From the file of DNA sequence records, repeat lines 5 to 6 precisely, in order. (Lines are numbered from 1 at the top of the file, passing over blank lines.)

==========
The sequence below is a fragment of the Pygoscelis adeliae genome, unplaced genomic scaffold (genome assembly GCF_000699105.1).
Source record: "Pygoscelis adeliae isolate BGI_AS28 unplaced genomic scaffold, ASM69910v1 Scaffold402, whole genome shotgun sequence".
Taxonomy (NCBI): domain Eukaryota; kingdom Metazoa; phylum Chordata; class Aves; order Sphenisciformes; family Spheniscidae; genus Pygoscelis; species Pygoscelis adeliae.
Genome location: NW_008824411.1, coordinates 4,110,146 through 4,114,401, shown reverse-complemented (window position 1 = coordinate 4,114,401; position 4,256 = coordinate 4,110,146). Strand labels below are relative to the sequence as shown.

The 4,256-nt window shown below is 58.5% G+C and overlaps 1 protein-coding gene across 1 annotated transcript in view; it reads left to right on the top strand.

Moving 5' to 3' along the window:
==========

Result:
The 4,256-nt window shown below is 58.5% G+C and overlaps 1 protein-coding gene across 1 annotated transcript in view; it reads left to right on the top strand.

Moving 5' to 3' along the window: